A New Way to Understand Men and Women in Christ? A Review of Rachel Green Miller’s Beyond Authority and Submission

P&R Publishing


By Steven Wedgeworth - Posted at CBMW:

Rachel Green Miller’s Beyond Authority and Submission: Women and Men in Marriage, Church, and Society (P&R Publishing, 2019) represents a growing new voice in what might be called post-complementarian literature. In it, Miller affirms the biblical teaching of male-only ordination in the church and the husband’s leadership in the family, but she seeks to correct what she considers an intrusion of unbiblical and even pagan assumptions into the traditional Reformed and Evangelical discourse.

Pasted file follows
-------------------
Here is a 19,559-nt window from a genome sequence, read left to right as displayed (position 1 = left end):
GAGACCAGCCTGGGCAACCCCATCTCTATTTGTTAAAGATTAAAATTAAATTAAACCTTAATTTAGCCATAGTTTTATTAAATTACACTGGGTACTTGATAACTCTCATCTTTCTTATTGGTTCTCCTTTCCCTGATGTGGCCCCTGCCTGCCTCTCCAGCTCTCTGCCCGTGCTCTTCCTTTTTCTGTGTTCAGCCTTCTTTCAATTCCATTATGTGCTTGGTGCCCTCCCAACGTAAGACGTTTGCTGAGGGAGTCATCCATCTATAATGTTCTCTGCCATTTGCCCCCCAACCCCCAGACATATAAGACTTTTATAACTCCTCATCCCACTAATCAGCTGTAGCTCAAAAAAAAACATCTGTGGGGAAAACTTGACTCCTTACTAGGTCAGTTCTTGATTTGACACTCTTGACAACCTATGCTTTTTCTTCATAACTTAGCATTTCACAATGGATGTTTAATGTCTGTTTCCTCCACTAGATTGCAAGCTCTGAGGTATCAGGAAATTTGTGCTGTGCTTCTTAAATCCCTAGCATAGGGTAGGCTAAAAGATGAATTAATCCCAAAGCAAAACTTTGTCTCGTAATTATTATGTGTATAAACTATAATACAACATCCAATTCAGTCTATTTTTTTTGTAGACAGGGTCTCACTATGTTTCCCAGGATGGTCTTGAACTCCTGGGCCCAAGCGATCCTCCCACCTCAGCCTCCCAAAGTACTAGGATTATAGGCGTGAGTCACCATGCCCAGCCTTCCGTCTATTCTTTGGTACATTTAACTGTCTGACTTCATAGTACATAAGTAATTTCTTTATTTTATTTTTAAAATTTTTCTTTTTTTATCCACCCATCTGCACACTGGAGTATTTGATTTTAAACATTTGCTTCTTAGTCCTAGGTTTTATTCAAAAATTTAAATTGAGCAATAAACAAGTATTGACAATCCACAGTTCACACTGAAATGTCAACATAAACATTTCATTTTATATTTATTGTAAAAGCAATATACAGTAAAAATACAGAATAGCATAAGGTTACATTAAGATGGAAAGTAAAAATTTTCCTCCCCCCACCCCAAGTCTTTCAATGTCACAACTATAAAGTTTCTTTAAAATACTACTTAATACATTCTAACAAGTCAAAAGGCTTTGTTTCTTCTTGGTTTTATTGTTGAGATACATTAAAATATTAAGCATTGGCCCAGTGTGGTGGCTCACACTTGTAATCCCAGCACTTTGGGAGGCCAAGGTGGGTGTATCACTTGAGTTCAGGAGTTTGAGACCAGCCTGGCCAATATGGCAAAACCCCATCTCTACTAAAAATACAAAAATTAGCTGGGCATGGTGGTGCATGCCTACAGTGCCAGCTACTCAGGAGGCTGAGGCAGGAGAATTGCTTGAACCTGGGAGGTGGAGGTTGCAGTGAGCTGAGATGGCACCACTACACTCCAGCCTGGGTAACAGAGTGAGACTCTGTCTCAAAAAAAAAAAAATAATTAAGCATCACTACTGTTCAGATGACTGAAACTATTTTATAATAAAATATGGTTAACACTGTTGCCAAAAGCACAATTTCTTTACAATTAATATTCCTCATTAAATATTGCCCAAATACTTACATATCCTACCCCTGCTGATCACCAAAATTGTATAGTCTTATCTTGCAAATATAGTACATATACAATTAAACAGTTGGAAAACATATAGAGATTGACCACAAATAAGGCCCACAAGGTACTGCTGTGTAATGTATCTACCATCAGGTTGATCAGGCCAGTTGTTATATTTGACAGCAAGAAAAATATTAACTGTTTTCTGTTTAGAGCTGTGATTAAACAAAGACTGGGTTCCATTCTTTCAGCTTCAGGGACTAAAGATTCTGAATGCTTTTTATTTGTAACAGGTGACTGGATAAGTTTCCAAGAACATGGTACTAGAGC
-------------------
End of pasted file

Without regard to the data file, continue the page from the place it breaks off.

In this review, I will first summarize the major sections of Beyond Authority and Submission and highlight its key points of argument. I will commend the admirable intentions which lie at its heart and even join in on a few important criticisms of some complementarian writers. Regrettably, I must also make several points of substantial criticism of the book. Its full thesis is not presented directly at the beginning, and so readers are forced to piece it together as they move throughout the later chapters. Its biblical exposition, which ought to support the thesis, is actually quite meager. The book’s persuasiveness is mostly found in its telling of the history, a damning history as told. Yet this narration is extremely selective, as Miller leaves large gaps in her timeline and appeals to a questionable history of ideas. It would be inappropriate to treat the book as an academic treatise, of course, yet these flaws make Beyond Authority and Submission misleading and unhelpful for practical purposes. Most troubling of all, however, is its unfair presentation of the complementarian position. Throughout the book, several shocking arguments or quotes are given as evidence of what leading Reformed men and women teach, but when the citations are examined, they repeatedly do not support the initial charge. This lack of fairness is so pervasive that one cannot avoid the impression of animus, a characteristic that makes the book potentially harmful for the average reader.

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